Sen. Ted Cruz (R-Tex.) released a campaign ad Thursday accusing Donald Trump of having a "pattern of sleaze going back decades."
The spot rips Trump for attempting to seize the property of an Atlantic City, N.J., woman who lived next to one of his casinos so he could create a parking lot and for his stated support for eminent domain in certain cases. Trump responded to the ad during a campaign rally in Baton Rouge on Thursday night, calling the spot "so false."
The ad tells the story of the woman, Vera Coking, who fought for years to keep her home.
"To him she was a nobody," the ad states, so Trump "schemed with Atlantic City government to force Coking from her home using eminent domain."
It then cuts to a clip of John Stossel, then an ABC News reporter, interviewing Trump, stating the businessman is bullying people and using his "cronies" in power to his advantage.
"I offered her a lot of money out of this," Trump said, pointing to his chest. "A little thing called heart."
It then cuts to a clip of Coking from the 1990s.
"Heart, he doesn’t have no heart, that man," Coking states.
Trump, it said, "bankrolled politicians to steamroll the little guy, a pattern of sleaze stretching back decades."
The ad, which was first reported by CNN, then goes on to show clips of Trump stating that he supports eminent domain, including one where Fox News's Chris Wallace asks Trump if he supports taking private property for private use. "I am for that," the ad shows Trump saying.
The ad actually truncated Trump's answer, which was:
“If somebody has a property in the middle of a 7,000 job factory, as an example, that’s going to move into the town — but they need this one corner of this property, and it’s going to provide 7,000 jobs in a community that’s dying, of which we have many in this country, Okay? I am for that," Trump said, according to a transcript of the interview.
Trump brought up the ad during his Thursday-night rally and explained to his crowd of more than 10,000 that eminent domain is a necessary practice that can make homeowners a lot of money, especially if they have a good lawyer. He urged his rally crowd not to believe any of the attack ads they see.
"Cruz today took an ad that's so false -- it's so false," Trump said. "It's difficult because I'm a legitimate person. When I see these ads -- remember, these ads are paid for by the special interests, the lobbyists and the donors, they're not paid for by these guys. They have hundreds of millions of dollars and they take these ads -- and they're vicious, and they say anything. They say anything! I just hope you don't believe the c--- because it's all c---, okay? They're lies. I mean, they're lies."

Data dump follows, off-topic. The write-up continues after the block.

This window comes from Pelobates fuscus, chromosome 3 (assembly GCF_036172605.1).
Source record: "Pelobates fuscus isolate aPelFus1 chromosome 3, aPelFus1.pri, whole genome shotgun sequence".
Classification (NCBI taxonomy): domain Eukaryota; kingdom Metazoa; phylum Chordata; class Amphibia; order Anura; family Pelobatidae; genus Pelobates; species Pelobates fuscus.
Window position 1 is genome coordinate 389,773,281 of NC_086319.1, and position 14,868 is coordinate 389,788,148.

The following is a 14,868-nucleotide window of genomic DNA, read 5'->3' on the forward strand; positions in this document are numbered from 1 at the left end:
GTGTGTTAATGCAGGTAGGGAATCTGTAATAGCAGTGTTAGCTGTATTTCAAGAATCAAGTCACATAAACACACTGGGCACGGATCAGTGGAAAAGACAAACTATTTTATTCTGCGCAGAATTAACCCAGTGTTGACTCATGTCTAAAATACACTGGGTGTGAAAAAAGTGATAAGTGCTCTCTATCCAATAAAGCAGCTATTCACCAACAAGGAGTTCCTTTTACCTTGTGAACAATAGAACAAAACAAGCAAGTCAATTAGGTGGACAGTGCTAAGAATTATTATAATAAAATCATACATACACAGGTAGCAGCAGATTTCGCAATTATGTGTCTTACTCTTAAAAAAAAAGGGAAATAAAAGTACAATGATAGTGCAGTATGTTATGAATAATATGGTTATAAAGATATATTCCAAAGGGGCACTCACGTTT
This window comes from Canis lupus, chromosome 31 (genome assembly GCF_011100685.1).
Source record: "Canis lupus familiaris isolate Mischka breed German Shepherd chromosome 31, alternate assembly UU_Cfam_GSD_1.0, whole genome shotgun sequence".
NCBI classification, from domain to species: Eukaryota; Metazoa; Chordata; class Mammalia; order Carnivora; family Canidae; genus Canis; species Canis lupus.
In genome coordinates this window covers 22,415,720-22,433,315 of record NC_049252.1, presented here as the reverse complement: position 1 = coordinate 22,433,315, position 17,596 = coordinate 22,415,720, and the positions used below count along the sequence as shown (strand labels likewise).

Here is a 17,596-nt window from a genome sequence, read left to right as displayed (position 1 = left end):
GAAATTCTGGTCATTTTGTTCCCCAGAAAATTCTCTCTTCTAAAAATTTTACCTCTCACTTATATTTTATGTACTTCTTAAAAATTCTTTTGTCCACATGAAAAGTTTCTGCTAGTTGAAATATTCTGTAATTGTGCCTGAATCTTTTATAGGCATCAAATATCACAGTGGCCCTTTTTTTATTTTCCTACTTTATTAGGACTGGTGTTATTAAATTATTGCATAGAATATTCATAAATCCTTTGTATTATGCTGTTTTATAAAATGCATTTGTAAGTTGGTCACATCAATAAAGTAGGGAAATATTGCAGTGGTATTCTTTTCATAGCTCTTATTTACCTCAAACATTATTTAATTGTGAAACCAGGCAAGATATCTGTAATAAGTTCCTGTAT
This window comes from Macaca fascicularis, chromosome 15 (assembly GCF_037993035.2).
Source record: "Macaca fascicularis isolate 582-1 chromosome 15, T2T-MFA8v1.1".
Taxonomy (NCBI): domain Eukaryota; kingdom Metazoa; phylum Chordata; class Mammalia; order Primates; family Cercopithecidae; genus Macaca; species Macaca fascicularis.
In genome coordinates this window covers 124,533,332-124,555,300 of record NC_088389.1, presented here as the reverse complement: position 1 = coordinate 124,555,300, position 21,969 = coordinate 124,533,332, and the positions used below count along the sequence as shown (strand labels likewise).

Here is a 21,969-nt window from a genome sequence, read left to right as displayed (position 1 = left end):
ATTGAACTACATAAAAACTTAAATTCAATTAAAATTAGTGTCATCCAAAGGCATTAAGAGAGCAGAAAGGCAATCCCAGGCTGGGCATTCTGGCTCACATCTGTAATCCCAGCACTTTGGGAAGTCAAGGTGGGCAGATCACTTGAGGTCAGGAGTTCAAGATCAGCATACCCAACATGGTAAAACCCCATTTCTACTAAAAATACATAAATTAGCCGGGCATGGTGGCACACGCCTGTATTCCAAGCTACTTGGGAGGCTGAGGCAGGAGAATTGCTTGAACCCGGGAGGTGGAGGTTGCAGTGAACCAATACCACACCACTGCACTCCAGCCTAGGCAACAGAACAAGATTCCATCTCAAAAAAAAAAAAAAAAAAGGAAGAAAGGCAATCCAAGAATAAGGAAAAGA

In 2012, a similar strategy proved remarkably damaging to front-runner and former Massachusetts governor Mitt Romney. A pro-Newt Gingrich PAC, Winning the Future, launched a mini-documentary and ad campaign that attacked Romney's work at Bain Capital, interviewing workers who'd lost their jobs in turnarounds. A senior adviser to the pro-Gingrich PAC is now working for Cruz's campaign.
Eminent domain has become an unlikely front-burner issue in the presidential campaign. Cruz started attacking Trump for his support for the procedure by which the government can seize land for public projects started before the Iowa caucuses last month, when Cruz hit Trump for supporting eminent domain in front of New Hampshire voters and later released an ad citing Coking's case.
Eminent domain, the ad stated, is a "fancy term for politicians seizing private property to enroll the fat cats who bankroll them. Like Trump.”
Trump has long defended eminent domain and continued to do so on Thursday, saying that it is often necessary for the construction of hospitals, highways and the controversial Keystone pipeline, something that most Republicans support.
"That thing wouldn't go 10 feet without eminent domain," Trump said. "And remember this about eminent domain: You become rich with eminent domain... I will make you so much money. I'll give you a lawyer who is so good. You will be paid so much money."
Eminent domain has is an issue of import to many libertarian and conservative voters, and has cited ire in the early voting states of Iowa, New Hampshire and South Carolina, where utility companies have attempted to use eminent domain for various projects. In South Carolina, a Senate committee Tuesday approved a bill stating that eminent domain could not be used by private companies that are not defined as a 'public utility.' The bill is seen as a way to stop a company, Kinder Morgan, from buying out state property owners to build an oil pipeline.
David Weigel contributed reporting. Johnson reported from Baton Rouge, La.